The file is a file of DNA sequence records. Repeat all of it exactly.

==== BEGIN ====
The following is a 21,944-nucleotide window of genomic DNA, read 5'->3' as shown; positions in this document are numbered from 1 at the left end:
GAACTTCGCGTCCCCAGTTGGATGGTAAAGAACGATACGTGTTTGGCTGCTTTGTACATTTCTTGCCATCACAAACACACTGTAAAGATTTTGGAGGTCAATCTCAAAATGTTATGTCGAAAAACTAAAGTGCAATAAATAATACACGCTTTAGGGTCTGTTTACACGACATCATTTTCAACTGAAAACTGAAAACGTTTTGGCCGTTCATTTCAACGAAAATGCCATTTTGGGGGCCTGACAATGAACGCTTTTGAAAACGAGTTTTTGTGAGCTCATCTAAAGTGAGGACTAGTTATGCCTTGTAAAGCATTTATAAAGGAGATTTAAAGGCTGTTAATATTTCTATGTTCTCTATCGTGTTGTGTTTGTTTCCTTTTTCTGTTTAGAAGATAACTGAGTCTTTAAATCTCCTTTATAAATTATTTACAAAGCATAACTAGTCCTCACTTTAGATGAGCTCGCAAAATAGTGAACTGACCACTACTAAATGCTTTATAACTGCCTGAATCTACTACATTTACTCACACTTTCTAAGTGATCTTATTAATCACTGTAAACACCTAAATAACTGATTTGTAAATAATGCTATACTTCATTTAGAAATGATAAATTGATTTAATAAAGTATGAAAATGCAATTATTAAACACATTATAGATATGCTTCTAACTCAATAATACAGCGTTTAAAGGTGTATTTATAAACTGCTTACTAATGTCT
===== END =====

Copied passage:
The following is a 21,944-nucleotide window of genomic DNA, read 5'->3' as shown; positions in this document are numbered from 1 at the left end:
GAACTTCGCGTCCCCAGTTGGATGGTAAAGAACGATACGTGTTTGGCTGCTTTGTACATTTCTTGCCATCACAAACACACTGTAAAGATTTTGGAGGTCAATCTCAAAATGTTATGTCGAAAAACTAAAGTGCAATAAATAATACACGCTTTAGGGTCTGTTTACACGACATCATTTTCAACTGAAAACTGAAAACGTTTTGGCCGTTCATTTCAACGAAAATGCCATTTTGGGGGCCTGACAATGAACGCTTTTGAAAACGAGTTTTTGTGAGCTCATCTAAAGTGAGGACTAGTTATGCCTTGTAAAGCATTTATAAAGGAGATTTAAAGGCTGTTAATATTTCTATGTTCTCTATCGTGTTGTGTTTGTTTCCTTTTTCTGTTTAGAAGATAACTGAGTCTTTAAATCTCCTTTATAAATTATTTACAAAGCATAACTAGTCCTCACTTTAGATGAGCTCGCAAAATAGTGAACTGACCACTACTAAATGCTTTATAACTGCCTGAATCTACTACATTTACTCACACTTTCTAAGTGATCTTATTAATCACTGTAAACACCTAAATAACTGATTTGTAAATAATGCTATACTTCATTTAGAAATGATAAATTGATTTAATAAAGTATGAAAATGCAATTATTAAACACATTATAGATATGCTTCTAACTCAATAATACAGCGTTTAAAGGTGTATTTATAAACTGCTTACTAATGTCT